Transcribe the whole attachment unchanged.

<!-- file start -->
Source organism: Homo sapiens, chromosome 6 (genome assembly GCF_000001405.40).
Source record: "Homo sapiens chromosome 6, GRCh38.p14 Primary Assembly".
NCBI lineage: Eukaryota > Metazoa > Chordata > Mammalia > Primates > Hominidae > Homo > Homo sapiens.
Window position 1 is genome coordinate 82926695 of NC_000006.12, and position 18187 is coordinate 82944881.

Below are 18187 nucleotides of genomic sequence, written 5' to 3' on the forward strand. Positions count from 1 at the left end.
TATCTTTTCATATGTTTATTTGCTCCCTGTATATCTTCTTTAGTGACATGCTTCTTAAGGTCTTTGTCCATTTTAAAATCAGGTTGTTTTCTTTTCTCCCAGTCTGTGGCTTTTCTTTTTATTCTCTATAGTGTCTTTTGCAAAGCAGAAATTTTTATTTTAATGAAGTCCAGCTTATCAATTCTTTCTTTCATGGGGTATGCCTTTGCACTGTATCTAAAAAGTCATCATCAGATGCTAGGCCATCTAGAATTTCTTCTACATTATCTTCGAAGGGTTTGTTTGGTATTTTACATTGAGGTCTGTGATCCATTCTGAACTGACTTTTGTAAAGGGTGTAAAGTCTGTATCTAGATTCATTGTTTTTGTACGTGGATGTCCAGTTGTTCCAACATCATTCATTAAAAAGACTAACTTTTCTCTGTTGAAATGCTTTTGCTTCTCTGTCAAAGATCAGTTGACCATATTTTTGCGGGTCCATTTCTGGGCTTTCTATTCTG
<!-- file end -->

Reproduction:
Source organism: Homo sapiens, chromosome 6 (genome assembly GCF_000001405.40).
Source record: "Homo sapiens chromosome 6, GRCh38.p14 Primary Assembly".
NCBI lineage: Eukaryota > Metazoa > Chordata > Mammalia > Primates > Hominidae > Homo > Homo sapiens.
Window position 1 is genome coordinate 82926695 of NC_000006.12, and position 18187 is coordinate 82944881.

Below are 18187 nucleotides of genomic sequence, written 5' to 3' on the forward strand. Positions count from 1 at the left end.
TATCTTTTCATATGTTTATTTGCTCCCTGTATATCTTCTTTAGTGACATGCTTCTTAAGGTCTTTGTCCATTTTAAAATCAGGTTGTTTTCTTTTCTCCCAGTCTGTGGCTTTTCTTTTTATTCTCTATAGTGTCTTTTGCAAAGCAGAAATTTTTATTTTAATGAAGTCCAGCTTATCAATTCTTTCTTTCATGGGGTATGCCTTTGCACTGTATCTAAAAAGTCATCATCAGATGCTAGGCCATCTAGAATTTCTTCTACATTATCTTCGAAGGGTTTGTTTGGTATTTTACATTGAGGTCTGTGATCCATTCTGAACTGACTTTTGTAAAGGGTGTAAAGTCTGTATCTAGATTCATTGTTTTTGTACGTGGATGTCCAGTTGTTCCAACATCATTCATTAAAAAGACTAACTTTTCTCTGTTGAAATGCTTTTGCTTCTCTGTCAAAGATCAGTTGACCATATTTTTGCGGGTCCATTTCTGGGCTTTCTATTCTG